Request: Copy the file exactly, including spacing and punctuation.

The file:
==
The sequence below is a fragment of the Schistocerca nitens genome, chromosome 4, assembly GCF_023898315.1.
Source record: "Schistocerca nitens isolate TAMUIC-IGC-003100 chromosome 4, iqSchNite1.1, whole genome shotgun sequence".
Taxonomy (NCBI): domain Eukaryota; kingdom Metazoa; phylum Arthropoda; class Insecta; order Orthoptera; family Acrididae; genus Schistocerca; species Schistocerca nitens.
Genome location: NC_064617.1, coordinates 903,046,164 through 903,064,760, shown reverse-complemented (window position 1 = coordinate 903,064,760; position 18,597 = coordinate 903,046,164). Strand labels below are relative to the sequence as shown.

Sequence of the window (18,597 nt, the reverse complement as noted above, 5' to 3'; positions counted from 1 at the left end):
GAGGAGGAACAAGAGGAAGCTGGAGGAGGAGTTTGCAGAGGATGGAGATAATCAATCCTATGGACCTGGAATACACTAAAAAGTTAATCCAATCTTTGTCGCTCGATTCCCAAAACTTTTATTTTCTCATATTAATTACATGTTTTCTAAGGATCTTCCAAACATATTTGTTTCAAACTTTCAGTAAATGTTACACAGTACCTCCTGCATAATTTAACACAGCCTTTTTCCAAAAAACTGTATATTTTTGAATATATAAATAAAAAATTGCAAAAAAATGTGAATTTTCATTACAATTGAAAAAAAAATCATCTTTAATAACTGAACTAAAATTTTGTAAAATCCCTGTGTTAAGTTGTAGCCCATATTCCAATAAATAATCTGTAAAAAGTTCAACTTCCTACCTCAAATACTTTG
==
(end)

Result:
The sequence below is a fragment of the Schistocerca nitens genome, chromosome 4, assembly GCF_023898315.1.
Source record: "Schistocerca nitens isolate TAMUIC-IGC-003100 chromosome 4, iqSchNite1.1, whole genome shotgun sequence".
Taxonomy (NCBI): domain Eukaryota; kingdom Metazoa; phylum Arthropoda; class Insecta; order Orthoptera; family Acrididae; genus Schistocerca; species Schistocerca nitens.
Genome location: NC_064617.1, coordinates 903,046,164 through 903,064,760, shown reverse-complemented (window position 1 = coordinate 903,064,760; position 18,597 = coordinate 903,046,164). Strand labels below are relative to the sequence as shown.

Sequence of the window (18,597 nt, the reverse complement as noted above, 5' to 3'; positions counted from 1 at the left end):
GAGGAGGAACAAGAGGAAGCTGGAGGAGGAGTTTGCAGAGGATGGAGATAATCAATCCTATGGACCTGGAATACACTAAAAAGTTAATCCAATCTTTGTCGCTCGATTCCCAAAACTTTTATTTTCTCATATTAATTACATGTTTTCTAAGGATCTTCCAAACATATTTGTTTCAAACTTTCAGTAAATGTTACACAGTACCTCCTGCATAATTTAACACAGCCTTTTTCCAAAAAACTGTATATTTTTGAATATATAAATAAAAAATTGCAAAAAAATGTGAATTTTCATTACAATTGAAAAAAAAATCATCTTTAATAACTGAACTAAAATTTTGTAAAATCCCTGTGTTAAGTTGTAGCCCATATTCCAATAAATAATCTGTAAAAAGTTCAACTTCCTACCTCAAATACTTTG